When two-year-old Elisa McCann was born in Palermo, Italy, she was missing a patch of skin on
the back of one hand. The following day, baby Elisa erupted in blisters all over her body. Doctors in 
Rome later diagnosed her with recessive dystrophic epidermolysis bullosa, or RDEB, a rare genetic condition characterized by painful blistering skin injuries from the slightest scrape or bump. The skin of EB patients is so fragile that it is sometimes compared to butterfly wings. Children with severe cases live in constant pain, with chronic wounds that often become infected.

About 20 in every 1 million babies in the United States have EB, which comes in several forms and can range from mild to severe. Left untreated, EB causes painful disfigurement and early death, typically before the age of 30. Understanding this, Elisa’s parents sought the best care for her and reached out to Dr. Jakub Tolar at the University of Minnesota Masonic Children’s Hospital. Dr. Tolar uses hematopoietic stem cell transplantation to treat rare genetic disorders, including RDEB. In mid-2014, the McCanns moved to St. Paul, Minnesota, so she could undergo Dr. Tolar’s experimental procedure that uses bone marrow transplantation, in this case, from her sister, Stella. Since then, she has shown improvement in the course of her disease, and Dr. Tolar is very optimistic about her future with continued treatments. For the first time, Elisa is able to walk and to hold her parents’ hands. While her skin still blisters, it now heals on its own. Parents of children who undergo Dr. Tolar’s treatment call their children Tolar’s Turtles, since their skin becomes tough and scarred just like a turtle’s.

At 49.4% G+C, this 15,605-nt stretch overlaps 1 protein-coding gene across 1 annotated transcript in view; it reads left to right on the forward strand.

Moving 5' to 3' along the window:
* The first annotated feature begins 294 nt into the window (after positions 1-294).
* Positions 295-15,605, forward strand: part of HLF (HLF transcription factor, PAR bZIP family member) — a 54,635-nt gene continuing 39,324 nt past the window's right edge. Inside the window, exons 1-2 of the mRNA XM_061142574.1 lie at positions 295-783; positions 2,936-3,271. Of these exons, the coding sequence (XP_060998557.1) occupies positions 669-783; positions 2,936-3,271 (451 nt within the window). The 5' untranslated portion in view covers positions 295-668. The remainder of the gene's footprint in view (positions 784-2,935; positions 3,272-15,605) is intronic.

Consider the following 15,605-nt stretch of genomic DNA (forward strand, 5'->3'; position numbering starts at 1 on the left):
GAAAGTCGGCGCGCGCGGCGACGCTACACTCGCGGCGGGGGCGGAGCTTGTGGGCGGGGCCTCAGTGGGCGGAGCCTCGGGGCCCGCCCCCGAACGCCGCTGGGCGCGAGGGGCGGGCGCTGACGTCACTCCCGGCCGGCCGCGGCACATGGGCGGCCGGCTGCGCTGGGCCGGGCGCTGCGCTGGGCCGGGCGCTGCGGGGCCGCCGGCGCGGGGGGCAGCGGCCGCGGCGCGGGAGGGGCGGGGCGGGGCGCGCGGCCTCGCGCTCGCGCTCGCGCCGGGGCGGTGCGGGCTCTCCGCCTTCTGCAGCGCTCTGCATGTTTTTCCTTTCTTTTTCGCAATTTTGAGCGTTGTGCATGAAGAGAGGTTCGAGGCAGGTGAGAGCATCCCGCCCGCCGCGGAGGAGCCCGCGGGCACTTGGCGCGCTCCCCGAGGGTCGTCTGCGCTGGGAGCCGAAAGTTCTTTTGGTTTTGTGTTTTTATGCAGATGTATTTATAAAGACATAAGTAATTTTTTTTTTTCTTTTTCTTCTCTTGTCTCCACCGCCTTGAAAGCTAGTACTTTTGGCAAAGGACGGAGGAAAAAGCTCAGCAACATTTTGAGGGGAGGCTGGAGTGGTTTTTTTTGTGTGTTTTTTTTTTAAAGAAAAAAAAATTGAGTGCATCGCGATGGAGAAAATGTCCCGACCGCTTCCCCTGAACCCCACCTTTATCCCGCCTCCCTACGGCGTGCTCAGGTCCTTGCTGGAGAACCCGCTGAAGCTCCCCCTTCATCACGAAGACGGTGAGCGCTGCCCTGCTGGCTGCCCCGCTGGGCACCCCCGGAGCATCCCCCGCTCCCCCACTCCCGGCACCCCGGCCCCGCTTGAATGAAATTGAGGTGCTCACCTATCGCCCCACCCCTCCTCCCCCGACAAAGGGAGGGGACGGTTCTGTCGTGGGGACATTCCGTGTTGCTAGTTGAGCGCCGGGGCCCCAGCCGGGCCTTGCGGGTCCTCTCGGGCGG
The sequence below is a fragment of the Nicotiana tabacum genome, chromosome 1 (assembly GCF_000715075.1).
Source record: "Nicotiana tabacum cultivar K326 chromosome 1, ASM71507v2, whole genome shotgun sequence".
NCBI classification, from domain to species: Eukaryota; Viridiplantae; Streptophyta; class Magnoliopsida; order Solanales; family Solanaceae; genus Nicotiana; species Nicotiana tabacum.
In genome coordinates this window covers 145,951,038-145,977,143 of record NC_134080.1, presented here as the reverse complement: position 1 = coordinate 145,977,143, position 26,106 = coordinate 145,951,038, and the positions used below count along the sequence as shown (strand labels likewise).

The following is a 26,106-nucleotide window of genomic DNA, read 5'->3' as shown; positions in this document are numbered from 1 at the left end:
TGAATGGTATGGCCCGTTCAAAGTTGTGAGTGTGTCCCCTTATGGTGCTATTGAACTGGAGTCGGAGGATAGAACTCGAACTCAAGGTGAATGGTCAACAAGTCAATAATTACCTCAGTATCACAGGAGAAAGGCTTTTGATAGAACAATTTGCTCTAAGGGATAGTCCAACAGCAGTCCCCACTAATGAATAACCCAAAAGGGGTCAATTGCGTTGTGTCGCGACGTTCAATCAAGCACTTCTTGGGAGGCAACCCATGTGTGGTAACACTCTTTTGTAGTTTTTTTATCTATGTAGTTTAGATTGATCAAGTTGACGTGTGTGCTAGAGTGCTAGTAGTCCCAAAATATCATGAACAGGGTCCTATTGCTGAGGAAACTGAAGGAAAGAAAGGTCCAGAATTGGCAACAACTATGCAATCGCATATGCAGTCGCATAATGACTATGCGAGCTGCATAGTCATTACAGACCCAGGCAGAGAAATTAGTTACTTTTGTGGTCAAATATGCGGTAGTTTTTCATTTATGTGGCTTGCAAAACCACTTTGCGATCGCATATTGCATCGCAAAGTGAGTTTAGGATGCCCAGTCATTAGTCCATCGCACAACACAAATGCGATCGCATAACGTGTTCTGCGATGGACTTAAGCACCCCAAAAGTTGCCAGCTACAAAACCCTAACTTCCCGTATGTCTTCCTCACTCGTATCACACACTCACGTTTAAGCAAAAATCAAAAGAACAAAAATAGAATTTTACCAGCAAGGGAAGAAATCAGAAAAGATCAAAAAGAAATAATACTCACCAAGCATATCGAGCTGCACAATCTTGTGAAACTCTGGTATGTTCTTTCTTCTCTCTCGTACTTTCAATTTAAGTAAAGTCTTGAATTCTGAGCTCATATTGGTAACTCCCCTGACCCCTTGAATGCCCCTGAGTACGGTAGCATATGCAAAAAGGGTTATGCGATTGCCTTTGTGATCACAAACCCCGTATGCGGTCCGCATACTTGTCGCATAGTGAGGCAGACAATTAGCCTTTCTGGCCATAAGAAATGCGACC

EB is universally regarded as one of the most painful and difficult conditions and children like Ms. McCann suffer daily, with no cure available. However, if all goes according to plan, Dr. Tolar’s experimental stem cell procedure may one day help improve their condition with a life-altering stem-cell therapy that will repair and strengthen their skin, extending both the quality and duration of their lives in the process. She, like many children with EB, is remarkably inspiring and exhibits unimaginable strength and courage in facing adversity.